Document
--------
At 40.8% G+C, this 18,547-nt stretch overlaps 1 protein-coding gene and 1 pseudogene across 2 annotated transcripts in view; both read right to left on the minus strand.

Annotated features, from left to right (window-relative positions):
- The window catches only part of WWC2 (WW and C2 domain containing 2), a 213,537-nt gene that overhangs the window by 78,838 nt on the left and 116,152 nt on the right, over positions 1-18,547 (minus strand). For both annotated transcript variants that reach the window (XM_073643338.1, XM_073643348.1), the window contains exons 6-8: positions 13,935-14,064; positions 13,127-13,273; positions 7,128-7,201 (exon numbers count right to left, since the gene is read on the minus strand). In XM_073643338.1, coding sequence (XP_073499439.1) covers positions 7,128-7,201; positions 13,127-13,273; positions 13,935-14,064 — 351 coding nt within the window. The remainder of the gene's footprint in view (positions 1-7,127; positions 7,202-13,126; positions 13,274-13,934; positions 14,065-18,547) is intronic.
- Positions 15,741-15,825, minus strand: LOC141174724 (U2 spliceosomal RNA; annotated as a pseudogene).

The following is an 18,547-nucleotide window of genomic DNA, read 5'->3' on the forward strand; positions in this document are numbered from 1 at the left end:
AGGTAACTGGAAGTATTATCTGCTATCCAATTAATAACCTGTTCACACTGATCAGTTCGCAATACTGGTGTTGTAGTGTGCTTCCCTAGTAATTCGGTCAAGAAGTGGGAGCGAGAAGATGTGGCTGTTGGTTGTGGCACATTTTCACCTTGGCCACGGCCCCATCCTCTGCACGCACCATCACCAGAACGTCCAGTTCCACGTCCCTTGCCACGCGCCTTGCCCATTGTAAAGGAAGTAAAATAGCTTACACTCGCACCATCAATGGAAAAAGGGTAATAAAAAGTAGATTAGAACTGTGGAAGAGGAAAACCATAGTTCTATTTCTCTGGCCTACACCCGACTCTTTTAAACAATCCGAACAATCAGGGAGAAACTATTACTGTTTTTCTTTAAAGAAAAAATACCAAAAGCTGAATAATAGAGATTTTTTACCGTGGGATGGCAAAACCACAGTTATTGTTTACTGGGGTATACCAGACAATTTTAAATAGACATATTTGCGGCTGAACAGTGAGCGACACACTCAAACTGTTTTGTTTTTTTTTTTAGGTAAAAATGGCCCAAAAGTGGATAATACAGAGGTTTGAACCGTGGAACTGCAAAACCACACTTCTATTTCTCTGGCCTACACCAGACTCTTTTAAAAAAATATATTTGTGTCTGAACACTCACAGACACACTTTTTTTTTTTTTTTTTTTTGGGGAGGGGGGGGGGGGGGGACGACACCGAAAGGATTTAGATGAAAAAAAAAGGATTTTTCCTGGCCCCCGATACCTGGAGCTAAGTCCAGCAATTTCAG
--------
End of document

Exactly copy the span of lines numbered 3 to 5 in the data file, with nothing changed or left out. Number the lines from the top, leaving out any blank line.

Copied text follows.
- The window catches only part of WWC2 (WW and C2 domain containing 2), a 213,537-nt gene that overhangs the window by 78,838 nt on the left and 116,152 nt on the right, over positions 1-18,547 (minus strand). For both annotated transcript variants that reach the window (XM_073643338.1, XM_073643348.1), the window contains exons 6-8: positions 13,935-14,064; positions 13,127-13,273; positions 7,128-7,201 (exon numbers count right to left, since the gene is read on the minus strand). In XM_073643338.1, coding sequence (XP_073499439.1) covers positions 7,128-7,201; positions 13,127-13,273; positions 13,935-14,064 — 351 coding nt within the window. The remainder of the gene's footprint in view (positions 1-7,127; positions 7,202-13,126; positions 13,274-13,934; positions 14,065-18,547) is intronic.
- Positions 15,741-15,825, minus strand: LOC141174724 (U2 spliceosomal RNA; annotated as a pseudogene).

The following is an 18,547-nucleotide window of genomic DNA, read 5'->3' on the forward strand; positions in this document are numbered from 1 at the left end: